Mom and Dad's (Grace and Manny Kriegel)
Wedding Picture

My father was in some ways an unlikely catch. He was partially paralyzed, and had many physical limitations, including somewhat impaired speech. He had a stroke at age 19 – not polio as suggested elsewhere. He told me he was “making out” with a girl on a bed when he fell off and couldn’t get up. He wasn’t able to complete college and go on to become a dentist as he had planned. He was fortunate enough to work at his father’s fur manufacturing factory doing paperwork, albeit with his non-dominant hand. Perhaps surprisingly, he was very gregarious and had a substantial cadre of longtime friends.

Despite comments made on Connected Bloodlines that my grandpa Jack was concerned that Manny would beat his children with a cane, I don’t believe anyone named Balowitz – including my mother – ever saw him with a cane. After his stroke he had a long hospitalization and extensive rehabilitation. At one point he was using a cane when he went to see his neurologist. The doctor was very surprised and gave him some advice: throw away the cane. He told me that he was able to walk without it and he did throw the cane away. However, there was coolness between my father and Poppy, which I believe was largely socio-economic. Poppy was an east European Jew (an Ashkenazi); he believed in and practiced the somewhat rigid requirements of Orthodox Judaism. He worked in a factory, perhaps as a manager. I suspect he saw my father as if he were my paternal grandfather, Julius Kriegel. Grandpa Julius was an outgoing, relatively wealthy factory owner from Austria, from a group of Jews that immigrated here for better opportunities, not to escape pogroms. His Judaism was an “Americanized” version, as was my father’s. He ate no pork, but had a liberal kosher-style diet outside the home. His wife, my grandma Rose, “kept kosher” in the apartment. He went to shul on high holidays, not every week for Shabbos. My grandpa Julius smoked cigars every day. He became diabetic, developed pancreatic cancer and died from it on June 2, 1957.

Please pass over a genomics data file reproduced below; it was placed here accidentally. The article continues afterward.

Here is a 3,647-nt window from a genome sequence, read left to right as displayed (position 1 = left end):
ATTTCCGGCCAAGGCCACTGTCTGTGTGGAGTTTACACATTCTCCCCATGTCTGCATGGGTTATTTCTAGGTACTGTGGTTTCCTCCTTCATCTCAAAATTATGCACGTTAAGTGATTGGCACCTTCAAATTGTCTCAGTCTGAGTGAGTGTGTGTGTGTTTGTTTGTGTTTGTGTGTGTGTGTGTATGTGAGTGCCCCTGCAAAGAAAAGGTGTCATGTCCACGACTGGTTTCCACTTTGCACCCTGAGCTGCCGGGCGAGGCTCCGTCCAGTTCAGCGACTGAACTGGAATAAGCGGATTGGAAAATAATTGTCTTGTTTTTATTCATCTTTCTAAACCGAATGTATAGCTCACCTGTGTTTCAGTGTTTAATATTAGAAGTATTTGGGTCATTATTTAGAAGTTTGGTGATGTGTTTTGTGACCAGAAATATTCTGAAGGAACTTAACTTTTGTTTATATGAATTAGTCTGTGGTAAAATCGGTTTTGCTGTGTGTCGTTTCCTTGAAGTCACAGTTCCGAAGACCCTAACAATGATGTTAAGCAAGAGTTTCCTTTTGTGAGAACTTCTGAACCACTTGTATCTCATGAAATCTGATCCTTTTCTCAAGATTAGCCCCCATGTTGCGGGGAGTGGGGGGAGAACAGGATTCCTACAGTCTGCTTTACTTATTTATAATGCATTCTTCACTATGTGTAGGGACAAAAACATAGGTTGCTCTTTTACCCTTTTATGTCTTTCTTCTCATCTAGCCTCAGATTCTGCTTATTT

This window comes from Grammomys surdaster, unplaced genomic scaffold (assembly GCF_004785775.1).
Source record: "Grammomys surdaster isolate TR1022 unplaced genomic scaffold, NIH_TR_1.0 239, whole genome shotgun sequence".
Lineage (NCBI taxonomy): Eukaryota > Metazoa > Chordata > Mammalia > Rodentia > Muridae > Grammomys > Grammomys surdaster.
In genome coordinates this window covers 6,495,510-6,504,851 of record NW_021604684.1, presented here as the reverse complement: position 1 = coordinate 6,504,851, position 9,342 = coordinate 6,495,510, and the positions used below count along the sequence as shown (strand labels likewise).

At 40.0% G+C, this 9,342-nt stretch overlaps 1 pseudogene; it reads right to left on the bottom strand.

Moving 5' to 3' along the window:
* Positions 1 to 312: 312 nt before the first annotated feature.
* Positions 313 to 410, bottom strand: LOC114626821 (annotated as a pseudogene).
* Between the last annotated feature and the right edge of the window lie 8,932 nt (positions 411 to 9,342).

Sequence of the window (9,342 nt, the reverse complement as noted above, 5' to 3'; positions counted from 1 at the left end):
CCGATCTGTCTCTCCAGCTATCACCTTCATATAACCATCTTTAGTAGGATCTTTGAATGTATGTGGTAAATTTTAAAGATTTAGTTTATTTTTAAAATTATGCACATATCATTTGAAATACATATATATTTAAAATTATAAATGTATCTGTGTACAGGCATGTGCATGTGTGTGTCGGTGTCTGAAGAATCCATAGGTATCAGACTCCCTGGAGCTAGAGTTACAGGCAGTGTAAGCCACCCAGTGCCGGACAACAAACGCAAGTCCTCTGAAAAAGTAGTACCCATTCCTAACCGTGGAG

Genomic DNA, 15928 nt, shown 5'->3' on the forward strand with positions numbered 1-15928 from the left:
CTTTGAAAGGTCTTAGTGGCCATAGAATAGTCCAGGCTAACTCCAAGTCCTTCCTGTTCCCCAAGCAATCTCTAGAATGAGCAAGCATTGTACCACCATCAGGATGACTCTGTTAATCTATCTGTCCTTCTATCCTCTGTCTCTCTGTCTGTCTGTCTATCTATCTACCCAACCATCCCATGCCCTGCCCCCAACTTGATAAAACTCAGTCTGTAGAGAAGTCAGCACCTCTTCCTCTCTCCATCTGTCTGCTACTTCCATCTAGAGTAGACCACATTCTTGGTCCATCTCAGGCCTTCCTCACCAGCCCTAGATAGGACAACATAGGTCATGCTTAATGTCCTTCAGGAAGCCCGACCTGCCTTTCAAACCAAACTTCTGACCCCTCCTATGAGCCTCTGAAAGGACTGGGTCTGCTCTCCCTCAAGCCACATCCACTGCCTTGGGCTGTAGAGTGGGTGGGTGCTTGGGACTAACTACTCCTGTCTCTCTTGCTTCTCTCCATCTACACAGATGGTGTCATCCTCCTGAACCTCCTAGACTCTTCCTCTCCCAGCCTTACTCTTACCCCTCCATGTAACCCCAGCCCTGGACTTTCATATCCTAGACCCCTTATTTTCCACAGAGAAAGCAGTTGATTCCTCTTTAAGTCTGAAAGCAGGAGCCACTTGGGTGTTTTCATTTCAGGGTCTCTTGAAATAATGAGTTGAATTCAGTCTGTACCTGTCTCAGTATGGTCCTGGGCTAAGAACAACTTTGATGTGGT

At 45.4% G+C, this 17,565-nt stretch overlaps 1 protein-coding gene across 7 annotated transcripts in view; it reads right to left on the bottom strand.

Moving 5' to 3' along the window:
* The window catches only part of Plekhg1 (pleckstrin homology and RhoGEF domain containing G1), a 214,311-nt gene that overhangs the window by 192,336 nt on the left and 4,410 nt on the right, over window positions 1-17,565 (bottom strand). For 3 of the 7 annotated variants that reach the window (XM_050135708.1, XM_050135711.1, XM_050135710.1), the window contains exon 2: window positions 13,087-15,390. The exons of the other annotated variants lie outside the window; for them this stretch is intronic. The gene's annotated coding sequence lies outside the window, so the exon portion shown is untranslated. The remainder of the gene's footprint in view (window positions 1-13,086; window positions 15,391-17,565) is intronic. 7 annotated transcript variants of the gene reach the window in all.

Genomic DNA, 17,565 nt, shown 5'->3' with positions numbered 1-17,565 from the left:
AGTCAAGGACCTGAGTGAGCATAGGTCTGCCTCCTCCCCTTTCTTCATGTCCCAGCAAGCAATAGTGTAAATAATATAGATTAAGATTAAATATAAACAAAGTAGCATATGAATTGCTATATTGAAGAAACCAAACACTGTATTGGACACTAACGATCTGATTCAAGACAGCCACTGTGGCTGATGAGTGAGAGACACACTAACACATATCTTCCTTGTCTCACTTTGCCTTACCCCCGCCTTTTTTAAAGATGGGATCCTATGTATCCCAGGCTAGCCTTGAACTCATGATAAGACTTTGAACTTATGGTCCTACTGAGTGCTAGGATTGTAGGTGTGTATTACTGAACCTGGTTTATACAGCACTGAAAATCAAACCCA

One of my mother’s tales was how she “found” Teaneck, a medium size, middle class suburb, approximately 5 miles from the George Washington Bridge. It went like this: not long after the bridge was finished, she walked across it and continued walking until she came to a wide road on the crest of a hill that was the highest point in view. She walked on this road and came to a big house on the corner of a nice street, and sat down on the curb to eat her brown bag lunch. A woman in the house came out and gave her a glass of water. The woman was president of the Garden Club of Teaneck.

I grew up in an area of New York City called Washington Heights – from our apartment building at 250 Cabrini Blvd. you could see New Jersey. I went to school down the street at PS 187. When I was in 6th grade and having problems getting along with other kids – and doing things like buying and selling firecrackers, Mom and Dad believed that getting me out of the city and into a new school would help me change. We moved to Teaneck and eventually my mother became president of the Garden Club. One of the good things that I did get from PS 187 was a Certificate of Merit in Gardening, which was a sign of things to come in my life.